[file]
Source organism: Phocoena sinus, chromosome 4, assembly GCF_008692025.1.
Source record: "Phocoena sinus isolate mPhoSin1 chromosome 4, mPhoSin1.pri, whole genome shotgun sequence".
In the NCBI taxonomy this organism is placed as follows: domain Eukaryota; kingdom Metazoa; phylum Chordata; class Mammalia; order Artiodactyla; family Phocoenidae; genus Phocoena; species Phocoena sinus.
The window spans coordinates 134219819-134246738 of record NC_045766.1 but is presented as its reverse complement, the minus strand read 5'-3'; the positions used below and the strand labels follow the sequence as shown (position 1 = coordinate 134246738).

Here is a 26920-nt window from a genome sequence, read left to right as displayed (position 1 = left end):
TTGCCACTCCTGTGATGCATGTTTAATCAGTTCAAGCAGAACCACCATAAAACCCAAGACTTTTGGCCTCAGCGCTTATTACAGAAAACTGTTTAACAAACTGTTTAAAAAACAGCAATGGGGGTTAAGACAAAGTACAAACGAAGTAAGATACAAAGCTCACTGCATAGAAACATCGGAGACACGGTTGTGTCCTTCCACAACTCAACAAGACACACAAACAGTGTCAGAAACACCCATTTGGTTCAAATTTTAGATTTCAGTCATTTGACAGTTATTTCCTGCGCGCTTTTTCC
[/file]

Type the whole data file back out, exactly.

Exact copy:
Source organism: Phocoena sinus, chromosome 4, assembly GCF_008692025.1.
Source record: "Phocoena sinus isolate mPhoSin1 chromosome 4, mPhoSin1.pri, whole genome shotgun sequence".
In the NCBI taxonomy this organism is placed as follows: domain Eukaryota; kingdom Metazoa; phylum Chordata; class Mammalia; order Artiodactyla; family Phocoenidae; genus Phocoena; species Phocoena sinus.
The window spans coordinates 134219819-134246738 of record NC_045766.1 but is presented as its reverse complement, the minus strand read 5'-3'; the positions used below and the strand labels follow the sequence as shown (position 1 = coordinate 134246738).

Here is a 26920-nt window from a genome sequence, read left to right as displayed (position 1 = left end):
TTGCCACTCCTGTGATGCATGTTTAATCAGTTCAAGCAGAACCACCATAAAACCCAAGACTTTTGGCCTCAGCGCTTATTACAGAAAACTGTTTAACAAACTGTTTAAAAAACAGCAATGGGGGTTAAGACAAAGTACAAACGAAGTAAGATACAAAGCTCACTGCATAGAAACATCGGAGACACGGTTGTGTCCTTCCACAACTCAACAAGACACACAAACAGTGTCAGAAACACCCATTTGGTTCAAATTTTAGATTTCAGTCATTTGACAGTTATTTCCTGCGCGCTTTTTCC